When the Eternal Word became flesh and dwelt among us, He revealed all the will of the Father. He gave to his church a complete code of instruction, both for doctrine and for practice; to which the Holy Spirit has made no addition ; his office being to take of the things already revealed by Jesus, and shew them to the church. In the last discourse of our Lord, he declares this plainly; asserting it in various forms, and summing it up (John xvii.) in these wonderful words: “ I have manifested thy name unto the men which thou gavest me out of the world..... I have given unto them the words which thou gavest me.... These things I speak in the world, that they might have my joy fulfilled in themselves. I have given them thy word....And the glory which thou gavest unto me I have given them, that they may

be one, even as we are one.” Every discourse of our Lord is shaped with reference to all times of the church, up to the period when he shall come again; and the Holy Spirit, ever present with the church, teaches her to apply to her own use, at any given time, those portions of our Lord's discourses which suit that particular time, without invalidating the applicability of the whole discourse to the whole time of our Lord's absence.

The discourse at the porch of the temple recorded in Matt. xxiv. Mark xiii. Luke xxi. of course referred primarily to the destruction of those magnificent structures which the disciples were admiring, saying, “ Master, see what manner of stones, ,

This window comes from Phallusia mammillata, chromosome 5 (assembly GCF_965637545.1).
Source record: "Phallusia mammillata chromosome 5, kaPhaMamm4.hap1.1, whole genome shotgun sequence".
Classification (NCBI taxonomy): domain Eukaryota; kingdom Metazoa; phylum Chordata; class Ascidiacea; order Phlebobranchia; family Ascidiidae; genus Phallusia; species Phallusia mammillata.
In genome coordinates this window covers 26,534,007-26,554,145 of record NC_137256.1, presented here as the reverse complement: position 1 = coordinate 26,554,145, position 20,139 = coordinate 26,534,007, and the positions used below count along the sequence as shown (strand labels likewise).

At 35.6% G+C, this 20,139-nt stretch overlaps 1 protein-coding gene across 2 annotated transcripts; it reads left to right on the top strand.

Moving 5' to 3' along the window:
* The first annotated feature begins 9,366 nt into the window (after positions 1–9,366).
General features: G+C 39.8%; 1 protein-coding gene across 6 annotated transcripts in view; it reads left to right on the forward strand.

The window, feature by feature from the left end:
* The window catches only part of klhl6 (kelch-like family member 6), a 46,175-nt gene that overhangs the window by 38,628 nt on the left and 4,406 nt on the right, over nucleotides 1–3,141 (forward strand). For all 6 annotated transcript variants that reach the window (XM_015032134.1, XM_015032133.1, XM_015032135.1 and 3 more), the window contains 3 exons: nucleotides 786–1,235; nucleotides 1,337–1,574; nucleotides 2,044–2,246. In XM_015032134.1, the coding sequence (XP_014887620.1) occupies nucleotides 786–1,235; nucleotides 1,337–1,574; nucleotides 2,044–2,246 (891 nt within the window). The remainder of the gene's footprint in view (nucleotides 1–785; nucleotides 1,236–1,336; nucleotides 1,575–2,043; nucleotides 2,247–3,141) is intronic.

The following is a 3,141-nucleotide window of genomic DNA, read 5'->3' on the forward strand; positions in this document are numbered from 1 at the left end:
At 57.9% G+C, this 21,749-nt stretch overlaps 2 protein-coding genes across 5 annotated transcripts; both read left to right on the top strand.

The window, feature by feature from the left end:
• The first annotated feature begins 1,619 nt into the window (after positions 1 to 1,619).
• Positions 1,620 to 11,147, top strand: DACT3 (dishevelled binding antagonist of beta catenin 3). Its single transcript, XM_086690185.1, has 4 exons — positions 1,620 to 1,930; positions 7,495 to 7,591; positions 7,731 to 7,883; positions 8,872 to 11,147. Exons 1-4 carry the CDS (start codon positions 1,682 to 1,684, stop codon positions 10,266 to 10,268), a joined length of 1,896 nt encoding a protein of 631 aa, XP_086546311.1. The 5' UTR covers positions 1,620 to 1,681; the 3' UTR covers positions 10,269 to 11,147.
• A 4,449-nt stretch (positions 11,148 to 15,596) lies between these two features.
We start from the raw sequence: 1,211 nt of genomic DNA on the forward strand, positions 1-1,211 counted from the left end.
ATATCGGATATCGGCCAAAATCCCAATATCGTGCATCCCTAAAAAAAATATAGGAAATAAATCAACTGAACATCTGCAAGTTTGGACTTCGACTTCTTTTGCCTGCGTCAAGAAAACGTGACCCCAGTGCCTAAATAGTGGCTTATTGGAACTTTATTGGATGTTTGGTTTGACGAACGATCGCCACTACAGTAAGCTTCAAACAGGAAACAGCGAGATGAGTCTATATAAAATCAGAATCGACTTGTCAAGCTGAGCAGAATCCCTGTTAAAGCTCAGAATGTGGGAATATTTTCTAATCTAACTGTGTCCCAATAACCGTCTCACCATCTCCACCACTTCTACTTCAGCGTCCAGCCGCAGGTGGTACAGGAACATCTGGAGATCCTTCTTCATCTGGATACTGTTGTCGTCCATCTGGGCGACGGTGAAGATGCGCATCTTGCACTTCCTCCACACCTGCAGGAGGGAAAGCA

, and what buildings are here." But looking at the contents of the discourse, independent of its circumstances, we might say


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that it referred principally to the Second Advent; and that the destruction of Jerusalem was only a secondary and incidental topic. The key to the right understanding of this is the principle we have just stated, That all our Lord's discourses are for all times, that every time may find its portion in them, and make no schism in the word of God, by saying this discourse or that discourse is not for us; it belonged to other generations, and hath been or shall be fulfilled in distant times.